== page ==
The first significant decipherment of an ancient script was that of Palmyrene, a West Aramaic dialect spoken in the city of Palmyra, Syria in the early centuries CE. This was known from the church fathers to be similar to Syriac. "Copies" of Palmyrene script were available in print since 1616 but these were not helpful for decipherment. It was only after the British clergyman and orientalist John Swinton published accurate copies of paired inscriptions in Greek and Palmyrene in his paper, "An Explication of All the Inscriptions in the Palmyrene Language and Character Hitherto Publish'd," Philosophical Transactions of the Royal Society of London, 48/2 (1755) 690-756 that French writer, numismatist and linguist Abbé Jean-Jacques Barthélemy could correlate the two. The first word in one of the inscriptions was the name Septimios. Barthélemy was able to match the Palmyrene letters with the Greek, and he also discovered that they were recognizably similar to both Hebrew and Syriac. Swinton's paper was read to the Royal Society in a series of letters beginning on June 20, 1754. Barthélemy pubished his results in a 32-page pamphlet entitled Réflexions sur l'alphabet et sur la langue dont on se servoit autrefois à Palmyre issued in Paris in 1754. From the Approbation of the pamphlet dated July 18, 1754 it is evident that the reading of Swinton's initial letter, and the inscriptions made available, provided key information for Barthélemy, who reproduced on the three plates published with his pamphlet inscriptions initially brought to light by Swinton with referencing Swinton in any way. Barthelemy's pamphlet was reprinted in Mémoires de l'Académie des Inscriptions et Belles Lettres, 26 (1759) 577-97.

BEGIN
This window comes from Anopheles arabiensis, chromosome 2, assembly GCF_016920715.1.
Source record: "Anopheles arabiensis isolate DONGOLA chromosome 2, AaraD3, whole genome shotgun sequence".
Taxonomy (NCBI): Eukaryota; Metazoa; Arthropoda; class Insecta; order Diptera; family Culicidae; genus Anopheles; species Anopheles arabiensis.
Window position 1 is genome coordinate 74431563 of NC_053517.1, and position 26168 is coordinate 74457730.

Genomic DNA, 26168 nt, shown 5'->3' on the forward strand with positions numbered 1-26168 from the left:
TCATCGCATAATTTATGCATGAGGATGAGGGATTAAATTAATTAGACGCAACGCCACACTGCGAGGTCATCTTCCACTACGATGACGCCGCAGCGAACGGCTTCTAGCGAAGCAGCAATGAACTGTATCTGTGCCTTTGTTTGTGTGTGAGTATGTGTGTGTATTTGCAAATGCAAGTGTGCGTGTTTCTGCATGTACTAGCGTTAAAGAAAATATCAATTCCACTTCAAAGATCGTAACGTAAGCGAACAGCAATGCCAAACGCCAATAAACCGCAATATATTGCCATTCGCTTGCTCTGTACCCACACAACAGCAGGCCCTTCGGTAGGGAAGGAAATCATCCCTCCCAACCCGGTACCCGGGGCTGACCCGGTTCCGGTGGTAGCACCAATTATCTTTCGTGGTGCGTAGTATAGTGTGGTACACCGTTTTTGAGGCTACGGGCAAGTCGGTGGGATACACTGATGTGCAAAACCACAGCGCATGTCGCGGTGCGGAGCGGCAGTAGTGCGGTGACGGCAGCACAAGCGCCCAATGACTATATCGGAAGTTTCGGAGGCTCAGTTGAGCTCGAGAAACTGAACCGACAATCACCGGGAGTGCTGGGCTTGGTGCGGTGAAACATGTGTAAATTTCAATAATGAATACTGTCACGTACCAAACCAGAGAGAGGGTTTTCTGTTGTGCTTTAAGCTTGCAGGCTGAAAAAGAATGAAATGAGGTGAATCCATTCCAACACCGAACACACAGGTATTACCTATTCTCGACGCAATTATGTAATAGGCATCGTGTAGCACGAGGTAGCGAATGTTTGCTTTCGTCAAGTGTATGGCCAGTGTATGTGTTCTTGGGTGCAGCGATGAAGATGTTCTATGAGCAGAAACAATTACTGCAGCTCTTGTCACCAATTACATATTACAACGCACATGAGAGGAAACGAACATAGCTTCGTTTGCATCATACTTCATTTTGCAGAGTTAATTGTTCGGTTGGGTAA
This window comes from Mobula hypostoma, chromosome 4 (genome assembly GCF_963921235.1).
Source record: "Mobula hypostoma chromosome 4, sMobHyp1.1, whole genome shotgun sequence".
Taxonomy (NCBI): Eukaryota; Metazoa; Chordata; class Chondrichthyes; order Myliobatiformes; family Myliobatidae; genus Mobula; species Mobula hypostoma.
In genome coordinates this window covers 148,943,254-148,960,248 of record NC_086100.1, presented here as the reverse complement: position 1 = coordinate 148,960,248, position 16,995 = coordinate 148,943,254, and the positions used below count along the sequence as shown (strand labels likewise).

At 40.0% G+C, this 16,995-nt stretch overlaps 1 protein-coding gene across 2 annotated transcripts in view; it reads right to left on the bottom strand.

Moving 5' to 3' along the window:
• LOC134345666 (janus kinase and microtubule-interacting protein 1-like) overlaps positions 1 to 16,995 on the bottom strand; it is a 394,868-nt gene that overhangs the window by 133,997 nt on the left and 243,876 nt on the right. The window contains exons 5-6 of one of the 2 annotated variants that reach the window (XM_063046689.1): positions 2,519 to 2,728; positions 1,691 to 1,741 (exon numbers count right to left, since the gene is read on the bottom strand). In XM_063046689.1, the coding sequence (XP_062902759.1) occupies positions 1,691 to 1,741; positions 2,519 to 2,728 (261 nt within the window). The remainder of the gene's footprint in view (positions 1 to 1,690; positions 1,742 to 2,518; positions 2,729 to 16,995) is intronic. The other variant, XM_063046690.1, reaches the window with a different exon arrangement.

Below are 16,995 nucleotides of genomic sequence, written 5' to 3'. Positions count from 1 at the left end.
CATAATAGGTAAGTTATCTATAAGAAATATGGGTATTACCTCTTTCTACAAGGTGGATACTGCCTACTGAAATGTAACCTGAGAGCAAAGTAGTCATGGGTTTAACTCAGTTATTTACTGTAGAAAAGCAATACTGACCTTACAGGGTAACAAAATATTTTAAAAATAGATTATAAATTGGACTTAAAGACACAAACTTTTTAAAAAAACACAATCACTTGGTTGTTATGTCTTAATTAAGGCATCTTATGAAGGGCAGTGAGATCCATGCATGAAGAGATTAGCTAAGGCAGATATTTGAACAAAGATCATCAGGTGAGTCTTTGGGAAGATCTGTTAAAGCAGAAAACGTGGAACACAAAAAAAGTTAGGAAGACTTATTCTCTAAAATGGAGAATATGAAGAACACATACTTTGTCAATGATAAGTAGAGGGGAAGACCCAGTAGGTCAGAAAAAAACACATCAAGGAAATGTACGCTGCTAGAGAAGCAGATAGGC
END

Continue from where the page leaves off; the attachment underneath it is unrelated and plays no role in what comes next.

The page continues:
Parkinson, Cracking Codes. The Rosetta Stone and Decipherment (1999) 16. Daniels & Bright, The World's Writing Systems (1996) 145ff.
(This entry was last revised on 08-29-2014.)